However, in these plebiscitary conditions, FIDESZ has added 500,000 voters to the 2,100,000 who had already voted for them in 2014, while the other parties are on the spot – so that it is also intellectually dishonest to incriminate the Hungarian electoral system (a one-round election – which is quite common in Europe), which certainly increased the FIDESZ parliamentary majority, but did not create it. With so many votes, Viktor Orbán would remain in power in all the democratic states of the world, and the protest anti-democratic demonstration of yesterday gathering only a few tens of thousands: those 10,000 activists and supporters (out of a population of 10 million Hungarians) on whom, in all, the globalist camp in Budapest can always count (by the admission of one of the worst anti-Orbán propaganda products of French television), plus a urban Jobbik crew of smaller size. Ite missa est!

Let us point out from the outset the main advantage of this super-majority: in the event of a major international crisis (including in the event of a deep restructuring and/or implosion of the EU) during the mandate it just inaugurated, Viktor Orbán will be – more than any other leader in the region – certain of his legitimacy when he will speak and negotiate on behalf of Hungary.

Demonstration of the opposition against the results, on April 14, 2018, on the parliament’s square. Photo: Visegrád Post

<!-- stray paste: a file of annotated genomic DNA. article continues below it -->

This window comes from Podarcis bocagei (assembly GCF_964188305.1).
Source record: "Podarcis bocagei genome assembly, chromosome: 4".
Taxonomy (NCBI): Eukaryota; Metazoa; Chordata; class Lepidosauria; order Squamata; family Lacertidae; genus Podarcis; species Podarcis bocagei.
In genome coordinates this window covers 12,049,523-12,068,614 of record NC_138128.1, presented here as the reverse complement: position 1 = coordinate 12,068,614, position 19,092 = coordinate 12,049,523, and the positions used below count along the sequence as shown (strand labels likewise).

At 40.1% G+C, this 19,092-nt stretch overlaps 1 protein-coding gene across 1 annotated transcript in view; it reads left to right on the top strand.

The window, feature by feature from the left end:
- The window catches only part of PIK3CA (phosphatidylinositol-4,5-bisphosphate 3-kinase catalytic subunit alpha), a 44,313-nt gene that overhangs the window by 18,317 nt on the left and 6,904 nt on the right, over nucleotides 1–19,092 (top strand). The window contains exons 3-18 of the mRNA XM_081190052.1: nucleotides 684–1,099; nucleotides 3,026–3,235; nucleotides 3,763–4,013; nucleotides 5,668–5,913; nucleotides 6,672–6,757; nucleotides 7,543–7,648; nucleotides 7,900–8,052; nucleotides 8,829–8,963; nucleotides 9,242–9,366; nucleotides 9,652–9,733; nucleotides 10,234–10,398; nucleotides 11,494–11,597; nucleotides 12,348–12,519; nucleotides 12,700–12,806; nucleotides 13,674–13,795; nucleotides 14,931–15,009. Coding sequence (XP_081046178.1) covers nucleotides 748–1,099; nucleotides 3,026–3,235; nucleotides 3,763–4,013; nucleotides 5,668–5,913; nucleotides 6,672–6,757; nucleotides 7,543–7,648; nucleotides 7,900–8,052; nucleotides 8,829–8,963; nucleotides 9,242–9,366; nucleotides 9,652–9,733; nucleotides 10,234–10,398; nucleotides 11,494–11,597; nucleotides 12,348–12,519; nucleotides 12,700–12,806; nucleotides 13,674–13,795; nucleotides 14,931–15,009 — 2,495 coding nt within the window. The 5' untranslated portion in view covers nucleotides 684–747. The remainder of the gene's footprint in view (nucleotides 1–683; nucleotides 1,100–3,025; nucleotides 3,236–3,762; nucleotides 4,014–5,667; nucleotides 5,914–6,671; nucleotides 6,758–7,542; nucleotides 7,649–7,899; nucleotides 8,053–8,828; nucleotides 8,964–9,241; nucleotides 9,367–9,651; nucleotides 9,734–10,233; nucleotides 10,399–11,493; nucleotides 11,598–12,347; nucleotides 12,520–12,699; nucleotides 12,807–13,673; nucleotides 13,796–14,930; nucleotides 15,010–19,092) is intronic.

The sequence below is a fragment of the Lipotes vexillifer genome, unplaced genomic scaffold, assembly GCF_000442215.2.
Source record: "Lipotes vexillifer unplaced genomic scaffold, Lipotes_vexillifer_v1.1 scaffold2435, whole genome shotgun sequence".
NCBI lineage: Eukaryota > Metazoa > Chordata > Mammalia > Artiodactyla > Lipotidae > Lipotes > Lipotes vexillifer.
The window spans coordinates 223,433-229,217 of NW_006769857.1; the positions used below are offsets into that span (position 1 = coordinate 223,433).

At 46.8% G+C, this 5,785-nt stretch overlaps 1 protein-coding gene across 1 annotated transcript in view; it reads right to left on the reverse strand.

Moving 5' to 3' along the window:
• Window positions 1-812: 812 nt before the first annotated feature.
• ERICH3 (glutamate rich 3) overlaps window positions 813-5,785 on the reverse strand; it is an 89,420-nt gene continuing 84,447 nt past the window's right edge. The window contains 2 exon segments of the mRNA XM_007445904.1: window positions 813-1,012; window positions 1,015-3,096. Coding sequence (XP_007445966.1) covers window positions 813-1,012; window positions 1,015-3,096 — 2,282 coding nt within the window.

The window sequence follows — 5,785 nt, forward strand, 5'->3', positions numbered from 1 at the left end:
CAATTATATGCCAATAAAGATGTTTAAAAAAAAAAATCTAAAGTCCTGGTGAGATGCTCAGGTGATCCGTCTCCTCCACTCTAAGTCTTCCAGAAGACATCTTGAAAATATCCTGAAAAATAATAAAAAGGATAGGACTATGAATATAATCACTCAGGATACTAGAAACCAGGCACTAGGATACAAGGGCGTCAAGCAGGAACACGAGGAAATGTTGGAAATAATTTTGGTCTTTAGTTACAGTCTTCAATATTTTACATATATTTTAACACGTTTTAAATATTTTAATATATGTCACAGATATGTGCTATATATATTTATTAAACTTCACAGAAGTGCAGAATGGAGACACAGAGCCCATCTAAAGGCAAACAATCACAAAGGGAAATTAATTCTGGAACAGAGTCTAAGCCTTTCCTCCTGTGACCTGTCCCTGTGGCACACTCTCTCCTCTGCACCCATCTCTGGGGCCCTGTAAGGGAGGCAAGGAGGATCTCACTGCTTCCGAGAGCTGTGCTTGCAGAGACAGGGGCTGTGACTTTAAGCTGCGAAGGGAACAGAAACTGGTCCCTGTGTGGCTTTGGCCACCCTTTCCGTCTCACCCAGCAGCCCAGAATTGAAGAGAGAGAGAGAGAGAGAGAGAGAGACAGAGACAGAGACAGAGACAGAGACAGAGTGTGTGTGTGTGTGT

Why worry?

In addition to the predictable victory, the divine surprise of the recaptured two-thirds majority places in the hands of FIDESZ a political capital practically unmatched in the EU member states. It remains to be seen whether it will make the best use of it. The analysis of the mandates and campaigns of this now fully professionalized party certainly gives rise to optimism. Nevertheless, it may be useful to review some of the pitfalls it will find on the road to 2022.

First of all, it is to be hoped that the party leadership – which Orbán seems to want to partially renew, and especially to rejuvenate – is well aware of the fact that its basis has at least changed as much as it has expanded. The anonymity of the vote of course makes impossible any precise quantification of the phenomenon, but the abundance of individual testimonies leaves no doubt as to the fact that:

1) Many voters of the “old Jobbik” (before the “liberal-conservative” turn of the Europhile Vona weather vane, now retired as we had foreseen) are now FIDESZ voters; after being very discreet throughout the campaign, Jobbik’s No. 2, László Toroczkai, is obviously seeking to take the reins, in order to reverse the suicidal turnaround that Gábor Vona took over more-or-less two years ago. Even supposing that it succeeds, the recapturing of the disappointed voters promises to be difficult. And, assuming the latter also succeeds, it will probably involve the upcoming defection of many of those who have just joined the party because of its recent “left turn”.